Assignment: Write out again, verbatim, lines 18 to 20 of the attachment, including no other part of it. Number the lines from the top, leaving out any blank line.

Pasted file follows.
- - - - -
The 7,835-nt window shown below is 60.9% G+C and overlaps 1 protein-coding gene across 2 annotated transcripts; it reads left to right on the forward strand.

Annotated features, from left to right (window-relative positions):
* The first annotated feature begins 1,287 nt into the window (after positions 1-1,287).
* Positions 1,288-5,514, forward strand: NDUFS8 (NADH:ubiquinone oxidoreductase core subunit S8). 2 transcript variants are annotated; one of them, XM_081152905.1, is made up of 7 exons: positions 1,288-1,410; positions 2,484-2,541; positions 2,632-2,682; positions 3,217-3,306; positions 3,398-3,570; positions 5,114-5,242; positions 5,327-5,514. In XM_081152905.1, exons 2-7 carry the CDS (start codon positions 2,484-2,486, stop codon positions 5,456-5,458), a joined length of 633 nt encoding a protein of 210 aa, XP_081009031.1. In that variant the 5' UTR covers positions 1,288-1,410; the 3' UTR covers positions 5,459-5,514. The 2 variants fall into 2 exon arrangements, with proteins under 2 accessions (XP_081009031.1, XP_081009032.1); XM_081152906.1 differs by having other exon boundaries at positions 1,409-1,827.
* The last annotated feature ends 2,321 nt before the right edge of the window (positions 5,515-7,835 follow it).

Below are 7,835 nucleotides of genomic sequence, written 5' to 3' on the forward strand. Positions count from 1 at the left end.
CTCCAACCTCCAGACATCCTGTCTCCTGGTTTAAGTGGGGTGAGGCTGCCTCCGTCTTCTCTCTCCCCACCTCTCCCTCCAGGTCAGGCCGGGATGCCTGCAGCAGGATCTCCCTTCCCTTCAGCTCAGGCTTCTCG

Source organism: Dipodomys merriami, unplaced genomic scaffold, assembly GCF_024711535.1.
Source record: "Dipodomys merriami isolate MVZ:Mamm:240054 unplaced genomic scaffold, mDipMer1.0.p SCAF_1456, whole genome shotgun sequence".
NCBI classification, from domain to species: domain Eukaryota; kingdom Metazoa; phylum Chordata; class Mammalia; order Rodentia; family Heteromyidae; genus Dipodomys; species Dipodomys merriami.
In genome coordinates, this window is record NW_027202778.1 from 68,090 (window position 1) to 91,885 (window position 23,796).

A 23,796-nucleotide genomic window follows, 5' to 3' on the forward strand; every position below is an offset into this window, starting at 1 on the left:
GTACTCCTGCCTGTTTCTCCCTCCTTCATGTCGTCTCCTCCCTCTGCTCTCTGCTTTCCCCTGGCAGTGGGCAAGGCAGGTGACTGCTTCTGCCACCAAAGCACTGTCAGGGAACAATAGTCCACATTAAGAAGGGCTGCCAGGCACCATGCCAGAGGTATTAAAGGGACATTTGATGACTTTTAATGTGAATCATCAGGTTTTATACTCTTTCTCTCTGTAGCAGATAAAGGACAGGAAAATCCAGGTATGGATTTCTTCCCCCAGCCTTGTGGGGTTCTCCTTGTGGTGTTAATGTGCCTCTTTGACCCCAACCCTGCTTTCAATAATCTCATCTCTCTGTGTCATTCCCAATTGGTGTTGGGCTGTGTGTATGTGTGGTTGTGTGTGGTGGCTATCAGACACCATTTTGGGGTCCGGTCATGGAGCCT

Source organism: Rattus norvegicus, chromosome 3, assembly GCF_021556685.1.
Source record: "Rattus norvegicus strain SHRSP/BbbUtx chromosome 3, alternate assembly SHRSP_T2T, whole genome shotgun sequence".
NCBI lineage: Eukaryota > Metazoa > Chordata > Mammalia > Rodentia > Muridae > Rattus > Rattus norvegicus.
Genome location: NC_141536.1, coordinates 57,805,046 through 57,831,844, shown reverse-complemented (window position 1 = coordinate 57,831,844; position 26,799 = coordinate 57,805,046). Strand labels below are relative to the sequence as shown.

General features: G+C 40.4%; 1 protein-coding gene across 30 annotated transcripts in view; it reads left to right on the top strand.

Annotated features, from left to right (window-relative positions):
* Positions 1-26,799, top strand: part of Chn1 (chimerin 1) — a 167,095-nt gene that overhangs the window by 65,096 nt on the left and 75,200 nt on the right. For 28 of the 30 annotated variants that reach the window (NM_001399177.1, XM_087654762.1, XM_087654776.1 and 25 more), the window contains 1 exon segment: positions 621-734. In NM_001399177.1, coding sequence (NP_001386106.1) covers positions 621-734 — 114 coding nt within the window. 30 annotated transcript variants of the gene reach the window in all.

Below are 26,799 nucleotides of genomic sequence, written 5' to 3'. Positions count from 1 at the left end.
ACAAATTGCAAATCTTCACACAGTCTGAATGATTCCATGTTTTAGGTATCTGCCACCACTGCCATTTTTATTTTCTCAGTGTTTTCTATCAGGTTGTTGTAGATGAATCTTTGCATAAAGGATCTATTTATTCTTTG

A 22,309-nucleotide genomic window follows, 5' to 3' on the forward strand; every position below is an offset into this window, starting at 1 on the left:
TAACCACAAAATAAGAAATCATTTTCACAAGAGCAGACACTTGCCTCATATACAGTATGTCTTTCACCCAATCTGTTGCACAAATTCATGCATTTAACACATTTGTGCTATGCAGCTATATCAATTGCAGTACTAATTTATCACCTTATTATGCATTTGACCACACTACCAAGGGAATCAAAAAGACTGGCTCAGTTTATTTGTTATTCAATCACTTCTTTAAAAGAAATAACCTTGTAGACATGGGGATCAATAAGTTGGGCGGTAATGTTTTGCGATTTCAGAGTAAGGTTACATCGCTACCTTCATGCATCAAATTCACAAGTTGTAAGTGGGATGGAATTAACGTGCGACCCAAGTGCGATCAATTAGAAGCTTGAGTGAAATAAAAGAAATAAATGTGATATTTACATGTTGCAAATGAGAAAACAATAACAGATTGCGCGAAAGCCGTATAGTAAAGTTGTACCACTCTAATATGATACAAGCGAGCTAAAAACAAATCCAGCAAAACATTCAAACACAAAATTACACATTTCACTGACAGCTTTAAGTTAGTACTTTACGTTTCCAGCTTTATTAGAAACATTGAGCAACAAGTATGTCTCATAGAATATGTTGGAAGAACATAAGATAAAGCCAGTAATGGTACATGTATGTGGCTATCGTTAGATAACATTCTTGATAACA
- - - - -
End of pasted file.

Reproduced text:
General features: G+C 40.4%; 1 protein-coding gene across 30 annotated transcripts in view; it reads left to right on the top strand.

Annotated features, from left to right (window-relative positions):
* Positions 1-26,799, top strand: part of Chn1 (chimerin 1) — a 167,095-nt gene that overhangs the window by 65,096 nt on the left and 75,200 nt on the right. For 28 of the 30 annotated variants that reach the window (NM_001399177.1, XM_087654762.1, XM_087654776.1 and 25 more), the window contains 1 exon segment: positions 621-734. In NM_001399177.1, coding sequence (NP_001386106.1) covers positions 621-734 — 114 coding nt within the window. 30 annotated transcript variants of the gene reach the window in all.